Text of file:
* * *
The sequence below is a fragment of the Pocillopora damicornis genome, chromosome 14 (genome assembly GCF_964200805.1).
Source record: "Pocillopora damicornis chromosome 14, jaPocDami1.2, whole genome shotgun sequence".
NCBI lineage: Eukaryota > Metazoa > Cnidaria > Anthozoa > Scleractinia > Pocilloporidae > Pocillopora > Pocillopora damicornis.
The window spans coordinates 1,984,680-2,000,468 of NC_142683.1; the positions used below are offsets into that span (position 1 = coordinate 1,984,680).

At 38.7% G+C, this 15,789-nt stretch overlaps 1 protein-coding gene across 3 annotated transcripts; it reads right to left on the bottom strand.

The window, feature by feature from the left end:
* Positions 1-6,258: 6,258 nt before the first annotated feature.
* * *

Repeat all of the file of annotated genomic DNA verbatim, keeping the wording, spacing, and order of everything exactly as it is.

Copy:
The sequence below is a fragment of the Pocillopora damicornis genome, chromosome 14 (genome assembly GCF_964200805.1).
Source record: "Pocillopora damicornis chromosome 14, jaPocDami1.2, whole genome shotgun sequence".
NCBI lineage: Eukaryota > Metazoa > Cnidaria > Anthozoa > Scleractinia > Pocilloporidae > Pocillopora > Pocillopora damicornis.
The window spans coordinates 1,984,680-2,000,468 of NC_142683.1; the positions used below are offsets into that span (position 1 = coordinate 1,984,680).

At 38.7% G+C, this 15,789-nt stretch overlaps 1 protein-coding gene across 3 annotated transcripts; it reads right to left on the bottom strand.

The window, feature by feature from the left end:
* Positions 1-6,258: 6,258 nt before the first annotated feature.